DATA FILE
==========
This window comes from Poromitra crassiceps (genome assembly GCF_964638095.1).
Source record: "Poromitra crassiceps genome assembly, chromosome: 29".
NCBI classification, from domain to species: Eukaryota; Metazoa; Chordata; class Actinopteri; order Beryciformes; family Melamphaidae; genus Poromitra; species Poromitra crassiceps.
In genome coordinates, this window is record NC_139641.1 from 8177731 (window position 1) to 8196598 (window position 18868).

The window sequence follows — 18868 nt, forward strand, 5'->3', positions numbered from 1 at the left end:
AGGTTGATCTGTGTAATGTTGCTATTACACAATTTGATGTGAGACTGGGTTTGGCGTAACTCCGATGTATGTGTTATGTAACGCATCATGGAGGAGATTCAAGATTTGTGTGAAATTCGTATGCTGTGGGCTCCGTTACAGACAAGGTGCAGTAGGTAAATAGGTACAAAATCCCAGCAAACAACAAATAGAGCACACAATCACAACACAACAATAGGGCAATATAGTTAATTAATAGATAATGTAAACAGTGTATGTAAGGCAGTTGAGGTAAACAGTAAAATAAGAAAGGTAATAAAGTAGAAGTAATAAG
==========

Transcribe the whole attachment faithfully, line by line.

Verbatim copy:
This window comes from Poromitra crassiceps (genome assembly GCF_964638095.1).
Source record: "Poromitra crassiceps genome assembly, chromosome: 29".
NCBI classification, from domain to species: Eukaryota; Metazoa; Chordata; class Actinopteri; order Beryciformes; family Melamphaidae; genus Poromitra; species Poromitra crassiceps.
In genome coordinates, this window is record NC_139641.1 from 8177731 (window position 1) to 8196598 (window position 18868).

The window sequence follows — 18868 nt, forward strand, 5'->3', positions numbered from 1 at the left end:
AGGTTGATCTGTGTAATGTTGCTATTACACAATTTGATGTGAGACTGGGTTTGGCGTAACTCCGATGTATGTGTTATGTAACGCATCATGGAGGAGATTCAAGATTTGTGTGAAATTCGTATGCTGTGGGCTCCGTTACAGACAAGGTGCAGTAGGTAAATAGGTACAAAATCCCAGCAAACAACAAATAGAGCACACAATCACAACACAACAATAGGGCAATATAGTTAATTAATAGATAATGTAAACAGTGTATGTAAGGCAGTTGAGGTAAACAGTAAAATAAGAAAGGTAATAAAGTAGAAGTAATAAG